Before I had children, I thought pregnant women were adorable. Their faces glowed; their bellies rounded out trendy maternity wear. I dreamed of one day donning a baby belly, as if it were the latest accessory.
Then I became pregnant, and I didn’t feel cute at all. I felt only large.
Naturally petite, my weight never fluctuated much as an adult. I prided myself on my positive body image, but pregnancy revealed that self-esteem can be easily stripped away. As soon as my weight began to rise, my confidence plummeted.
My body has since expanded and contracted twice to make room for two little boys. Each time, I reveled in the miracle of a tiny life growing inside me, in awe of the delicate flutters that grew into kicks and rolls. But each pregnancy also tested my notions of beauty and of the body. In a culture where thin reigns supreme, where “skinny pregnancy” is an aspiration, and where Hollywood touts actresses’ impressive postbaby bodies, it’s easy for women to see their weight gain and belly fat as problems, even during pregnancy.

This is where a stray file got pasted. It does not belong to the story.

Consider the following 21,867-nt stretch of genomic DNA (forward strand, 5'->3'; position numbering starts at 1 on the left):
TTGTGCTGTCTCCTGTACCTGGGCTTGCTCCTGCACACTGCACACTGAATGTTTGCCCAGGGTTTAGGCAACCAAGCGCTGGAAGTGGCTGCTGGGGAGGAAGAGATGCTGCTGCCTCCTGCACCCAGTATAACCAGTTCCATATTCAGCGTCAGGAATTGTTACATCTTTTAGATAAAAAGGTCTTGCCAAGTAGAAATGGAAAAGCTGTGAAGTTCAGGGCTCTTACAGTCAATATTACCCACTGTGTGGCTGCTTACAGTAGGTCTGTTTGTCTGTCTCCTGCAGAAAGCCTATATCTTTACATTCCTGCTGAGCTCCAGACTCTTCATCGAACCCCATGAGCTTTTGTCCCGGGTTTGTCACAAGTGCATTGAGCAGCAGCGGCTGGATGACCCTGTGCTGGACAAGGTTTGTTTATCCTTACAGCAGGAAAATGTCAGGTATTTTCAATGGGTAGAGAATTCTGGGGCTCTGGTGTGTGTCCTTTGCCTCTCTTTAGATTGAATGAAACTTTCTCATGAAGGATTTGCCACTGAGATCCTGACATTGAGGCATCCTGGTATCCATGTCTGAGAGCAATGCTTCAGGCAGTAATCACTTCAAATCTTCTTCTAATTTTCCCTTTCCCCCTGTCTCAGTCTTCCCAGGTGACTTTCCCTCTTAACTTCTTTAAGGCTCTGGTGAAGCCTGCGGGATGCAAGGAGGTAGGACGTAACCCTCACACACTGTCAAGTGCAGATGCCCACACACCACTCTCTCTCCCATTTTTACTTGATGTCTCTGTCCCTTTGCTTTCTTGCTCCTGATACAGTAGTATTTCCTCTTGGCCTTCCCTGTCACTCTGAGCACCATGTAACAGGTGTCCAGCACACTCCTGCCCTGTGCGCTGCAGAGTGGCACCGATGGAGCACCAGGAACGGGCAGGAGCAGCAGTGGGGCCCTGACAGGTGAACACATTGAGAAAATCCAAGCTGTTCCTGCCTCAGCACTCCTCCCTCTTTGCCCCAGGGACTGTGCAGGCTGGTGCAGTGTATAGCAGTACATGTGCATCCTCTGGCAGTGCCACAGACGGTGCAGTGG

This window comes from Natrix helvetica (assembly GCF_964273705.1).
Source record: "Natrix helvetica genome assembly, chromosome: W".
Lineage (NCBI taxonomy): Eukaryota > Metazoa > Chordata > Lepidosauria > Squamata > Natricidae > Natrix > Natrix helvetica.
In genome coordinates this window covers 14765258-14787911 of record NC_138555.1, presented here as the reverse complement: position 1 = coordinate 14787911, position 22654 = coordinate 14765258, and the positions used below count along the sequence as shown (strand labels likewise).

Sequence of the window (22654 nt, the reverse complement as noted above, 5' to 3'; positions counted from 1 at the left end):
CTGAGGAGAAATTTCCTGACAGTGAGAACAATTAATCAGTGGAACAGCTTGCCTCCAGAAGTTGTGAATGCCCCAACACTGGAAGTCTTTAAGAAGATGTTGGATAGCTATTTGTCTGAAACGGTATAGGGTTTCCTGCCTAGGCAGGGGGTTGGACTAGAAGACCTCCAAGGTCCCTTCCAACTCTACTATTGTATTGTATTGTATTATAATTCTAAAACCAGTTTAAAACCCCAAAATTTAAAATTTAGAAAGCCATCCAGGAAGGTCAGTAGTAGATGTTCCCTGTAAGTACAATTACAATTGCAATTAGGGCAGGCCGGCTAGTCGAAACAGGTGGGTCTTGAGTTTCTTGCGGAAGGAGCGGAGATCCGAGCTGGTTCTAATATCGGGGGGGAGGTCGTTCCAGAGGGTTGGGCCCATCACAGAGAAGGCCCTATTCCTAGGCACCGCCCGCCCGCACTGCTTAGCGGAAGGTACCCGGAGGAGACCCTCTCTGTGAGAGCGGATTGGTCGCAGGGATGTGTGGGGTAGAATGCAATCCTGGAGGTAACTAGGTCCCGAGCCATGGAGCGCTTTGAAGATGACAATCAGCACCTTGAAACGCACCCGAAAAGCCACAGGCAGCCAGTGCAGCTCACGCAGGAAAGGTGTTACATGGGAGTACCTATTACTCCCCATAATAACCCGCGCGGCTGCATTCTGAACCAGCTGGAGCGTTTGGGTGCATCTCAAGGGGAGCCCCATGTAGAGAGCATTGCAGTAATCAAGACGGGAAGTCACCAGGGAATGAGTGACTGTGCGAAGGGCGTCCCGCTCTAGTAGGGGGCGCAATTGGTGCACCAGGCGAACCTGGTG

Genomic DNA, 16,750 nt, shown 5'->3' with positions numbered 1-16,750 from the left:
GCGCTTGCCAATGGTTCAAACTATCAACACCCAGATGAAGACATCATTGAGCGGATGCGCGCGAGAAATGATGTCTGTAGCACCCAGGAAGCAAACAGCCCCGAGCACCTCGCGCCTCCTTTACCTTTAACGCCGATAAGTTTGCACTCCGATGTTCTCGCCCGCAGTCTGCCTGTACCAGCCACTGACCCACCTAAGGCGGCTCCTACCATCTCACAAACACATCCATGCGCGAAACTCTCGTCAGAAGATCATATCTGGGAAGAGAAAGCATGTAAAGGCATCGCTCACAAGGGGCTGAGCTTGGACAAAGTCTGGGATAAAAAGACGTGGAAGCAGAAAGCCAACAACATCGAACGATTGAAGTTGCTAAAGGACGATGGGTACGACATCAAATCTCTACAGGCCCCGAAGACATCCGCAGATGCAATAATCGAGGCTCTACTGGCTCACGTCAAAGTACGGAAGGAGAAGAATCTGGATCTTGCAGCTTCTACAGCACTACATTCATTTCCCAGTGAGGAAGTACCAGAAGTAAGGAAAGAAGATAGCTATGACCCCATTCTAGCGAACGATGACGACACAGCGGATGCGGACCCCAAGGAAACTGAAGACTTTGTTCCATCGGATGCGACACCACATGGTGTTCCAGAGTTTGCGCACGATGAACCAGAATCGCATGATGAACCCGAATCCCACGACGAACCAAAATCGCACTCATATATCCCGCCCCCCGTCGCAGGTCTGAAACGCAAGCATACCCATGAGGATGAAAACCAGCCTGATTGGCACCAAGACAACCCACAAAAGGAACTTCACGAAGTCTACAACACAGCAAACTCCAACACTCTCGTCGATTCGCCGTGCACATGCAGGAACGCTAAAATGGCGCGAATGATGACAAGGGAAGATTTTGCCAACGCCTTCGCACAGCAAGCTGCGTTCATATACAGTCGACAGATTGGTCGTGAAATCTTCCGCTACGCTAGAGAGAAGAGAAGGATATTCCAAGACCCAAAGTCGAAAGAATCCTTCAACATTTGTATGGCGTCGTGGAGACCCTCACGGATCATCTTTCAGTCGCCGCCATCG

When I became pregnant the first time, I grieved the changes that my body endured. My body will forever bear the marks and scars of bringing life into the world. But I have come to realize that those scars place me in good company.
This month, Christians all over the world celebrate the death and resurrection of our Savior, Jesus Christ. On Good Friday, we mourn his crucifixion. On Easter Sunday, we rejoice at his victory over the grave. Yet we don’t yet celebrate Jesus’ complete physical restoration. Even after he rose from the dead, Jesus bore the wounds of his execution, openly showing them to his disciples (John 20).
The bodily resurrection ...1